In this expansive bid to offer as wide a remit as possible, the scope is truly enormous:
“This includes mapping information from the Ordnance Survey, medical information from the NHS, neighbourhood statistics from the Office for National Statistics and a carbon calculator from the Department for Environment, Food and Rural Affairs (Defra).”
More recently, mainland Britain has been besieged by a variety of incidents, both natural and man-made; such as the Foot & Mouth outbreak (otherwise known as BSE, or bovine spongiform encephalophy), cattle TB (Tuberculosis), the Blue Tongue disease of pigs, summer flooding and the cancer risk from pylons, which I’ll come to shortly.
All of these things have been studied extensively, and there’s a pretty good chance some of this data is part & parcel of what the British government is hoping to open up.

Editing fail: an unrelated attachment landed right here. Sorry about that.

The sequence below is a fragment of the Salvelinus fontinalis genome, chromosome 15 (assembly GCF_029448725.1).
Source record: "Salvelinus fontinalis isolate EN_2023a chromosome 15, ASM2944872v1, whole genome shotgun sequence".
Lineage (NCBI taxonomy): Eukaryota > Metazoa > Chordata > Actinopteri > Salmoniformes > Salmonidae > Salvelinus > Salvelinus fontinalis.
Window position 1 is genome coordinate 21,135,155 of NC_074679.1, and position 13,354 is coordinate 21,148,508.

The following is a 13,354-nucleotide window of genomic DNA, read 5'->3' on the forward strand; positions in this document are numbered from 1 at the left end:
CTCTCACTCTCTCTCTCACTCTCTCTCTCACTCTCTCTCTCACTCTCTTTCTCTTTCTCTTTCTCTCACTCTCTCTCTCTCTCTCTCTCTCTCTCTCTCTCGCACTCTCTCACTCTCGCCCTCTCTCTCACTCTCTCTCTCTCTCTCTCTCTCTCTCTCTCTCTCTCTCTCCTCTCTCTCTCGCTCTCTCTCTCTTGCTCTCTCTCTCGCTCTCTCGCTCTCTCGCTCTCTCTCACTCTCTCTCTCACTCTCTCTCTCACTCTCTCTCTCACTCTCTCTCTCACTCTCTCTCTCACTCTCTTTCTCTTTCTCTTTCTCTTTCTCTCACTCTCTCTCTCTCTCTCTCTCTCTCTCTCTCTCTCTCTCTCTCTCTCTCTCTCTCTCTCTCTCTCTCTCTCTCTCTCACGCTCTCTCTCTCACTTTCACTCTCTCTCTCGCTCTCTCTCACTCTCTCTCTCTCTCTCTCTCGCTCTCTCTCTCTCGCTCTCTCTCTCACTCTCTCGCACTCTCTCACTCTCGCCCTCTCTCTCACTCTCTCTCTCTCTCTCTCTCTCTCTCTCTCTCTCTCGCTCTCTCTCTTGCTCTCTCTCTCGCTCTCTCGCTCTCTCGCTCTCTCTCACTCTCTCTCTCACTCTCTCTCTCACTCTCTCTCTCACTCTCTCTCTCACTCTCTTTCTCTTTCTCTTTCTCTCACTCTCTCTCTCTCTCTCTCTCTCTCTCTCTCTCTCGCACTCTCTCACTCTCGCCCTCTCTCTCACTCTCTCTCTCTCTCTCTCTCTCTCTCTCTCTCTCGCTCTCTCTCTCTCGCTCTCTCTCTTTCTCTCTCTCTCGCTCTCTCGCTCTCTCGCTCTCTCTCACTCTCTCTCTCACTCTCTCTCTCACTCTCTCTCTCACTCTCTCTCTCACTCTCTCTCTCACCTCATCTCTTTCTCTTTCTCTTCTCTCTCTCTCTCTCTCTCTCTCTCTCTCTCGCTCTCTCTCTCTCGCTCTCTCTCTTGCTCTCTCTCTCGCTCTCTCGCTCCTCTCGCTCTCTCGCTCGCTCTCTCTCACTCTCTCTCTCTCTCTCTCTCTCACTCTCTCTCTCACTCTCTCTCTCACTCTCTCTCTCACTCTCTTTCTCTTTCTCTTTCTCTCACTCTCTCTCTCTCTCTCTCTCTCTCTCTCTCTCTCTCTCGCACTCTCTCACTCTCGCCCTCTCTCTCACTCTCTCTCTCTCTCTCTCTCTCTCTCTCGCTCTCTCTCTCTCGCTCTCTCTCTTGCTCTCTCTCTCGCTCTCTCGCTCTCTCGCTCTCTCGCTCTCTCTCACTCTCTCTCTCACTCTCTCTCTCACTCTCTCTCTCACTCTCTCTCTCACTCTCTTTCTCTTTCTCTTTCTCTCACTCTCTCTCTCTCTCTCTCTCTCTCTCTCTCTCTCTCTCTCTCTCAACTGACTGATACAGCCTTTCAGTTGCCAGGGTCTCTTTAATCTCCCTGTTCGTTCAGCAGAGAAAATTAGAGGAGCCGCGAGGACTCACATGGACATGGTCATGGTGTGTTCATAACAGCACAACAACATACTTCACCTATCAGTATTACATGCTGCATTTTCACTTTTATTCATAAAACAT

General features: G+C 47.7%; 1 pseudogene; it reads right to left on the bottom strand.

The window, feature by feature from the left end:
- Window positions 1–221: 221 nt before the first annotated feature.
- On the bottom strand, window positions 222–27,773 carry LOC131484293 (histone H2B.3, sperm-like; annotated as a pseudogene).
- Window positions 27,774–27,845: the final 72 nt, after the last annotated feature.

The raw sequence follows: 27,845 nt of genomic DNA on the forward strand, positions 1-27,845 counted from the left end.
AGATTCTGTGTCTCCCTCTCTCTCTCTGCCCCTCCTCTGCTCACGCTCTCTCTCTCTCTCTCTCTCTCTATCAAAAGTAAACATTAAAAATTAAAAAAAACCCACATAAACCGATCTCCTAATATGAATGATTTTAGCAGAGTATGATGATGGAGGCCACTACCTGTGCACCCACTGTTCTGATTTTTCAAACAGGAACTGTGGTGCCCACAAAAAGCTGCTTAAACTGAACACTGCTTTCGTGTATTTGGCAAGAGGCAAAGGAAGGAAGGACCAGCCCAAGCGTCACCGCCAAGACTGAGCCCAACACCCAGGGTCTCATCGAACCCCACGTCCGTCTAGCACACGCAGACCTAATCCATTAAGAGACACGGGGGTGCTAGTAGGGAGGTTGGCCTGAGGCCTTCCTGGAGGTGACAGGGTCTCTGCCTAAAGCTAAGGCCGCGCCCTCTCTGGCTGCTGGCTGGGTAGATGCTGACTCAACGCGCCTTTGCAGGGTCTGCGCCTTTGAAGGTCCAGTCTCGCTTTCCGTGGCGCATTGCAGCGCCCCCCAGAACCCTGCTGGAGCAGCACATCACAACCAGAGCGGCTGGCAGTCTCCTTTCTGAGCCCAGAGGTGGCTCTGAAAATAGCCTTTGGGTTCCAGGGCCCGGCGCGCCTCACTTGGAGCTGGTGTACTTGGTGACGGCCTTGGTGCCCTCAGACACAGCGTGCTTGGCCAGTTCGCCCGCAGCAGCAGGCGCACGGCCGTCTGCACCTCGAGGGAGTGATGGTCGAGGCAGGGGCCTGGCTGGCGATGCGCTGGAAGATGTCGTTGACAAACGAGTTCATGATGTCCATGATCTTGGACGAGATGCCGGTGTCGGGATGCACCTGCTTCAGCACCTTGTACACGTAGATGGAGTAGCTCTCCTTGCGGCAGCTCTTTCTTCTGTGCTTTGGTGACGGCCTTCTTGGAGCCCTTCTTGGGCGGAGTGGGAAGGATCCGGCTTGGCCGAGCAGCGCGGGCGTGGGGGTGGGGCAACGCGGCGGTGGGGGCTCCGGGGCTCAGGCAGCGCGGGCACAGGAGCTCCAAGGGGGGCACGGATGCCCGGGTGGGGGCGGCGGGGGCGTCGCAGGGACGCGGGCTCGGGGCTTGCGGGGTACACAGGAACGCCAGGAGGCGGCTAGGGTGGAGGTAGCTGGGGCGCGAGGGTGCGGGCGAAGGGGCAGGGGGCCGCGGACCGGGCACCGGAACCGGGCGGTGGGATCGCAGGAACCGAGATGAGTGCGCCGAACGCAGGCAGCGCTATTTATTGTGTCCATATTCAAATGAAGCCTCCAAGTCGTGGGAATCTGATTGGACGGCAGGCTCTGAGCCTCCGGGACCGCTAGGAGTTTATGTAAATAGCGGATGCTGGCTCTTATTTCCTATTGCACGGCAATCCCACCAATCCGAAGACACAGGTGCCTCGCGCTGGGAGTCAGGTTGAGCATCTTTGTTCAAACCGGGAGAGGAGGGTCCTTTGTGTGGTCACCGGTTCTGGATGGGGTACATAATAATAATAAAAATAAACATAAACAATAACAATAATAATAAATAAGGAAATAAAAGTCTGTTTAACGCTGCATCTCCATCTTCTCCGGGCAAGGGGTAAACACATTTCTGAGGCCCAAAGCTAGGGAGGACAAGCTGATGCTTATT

On a lighter note, information about school districts, hospitals, policing, community projects, general health statistics per region, as well as rural & environmental affairs would most likely have a place, too.
Having access to all of this data offers up the prospect of creating some exceptionally sophisticated applications, most of which would be accessible to the British public.
In my mind, the BBC, with their hugely successful websites, should at least be looking into focusing their considerable skills into developing web services from this data which ties into their own products & services. After all, as a publicly funded organization, they would be ideally suited to championing and pushing these services in all of the right and proper directions.
It’s a tantalizing prospect, but it’s one fraught with some notable problems that need to be addressed first.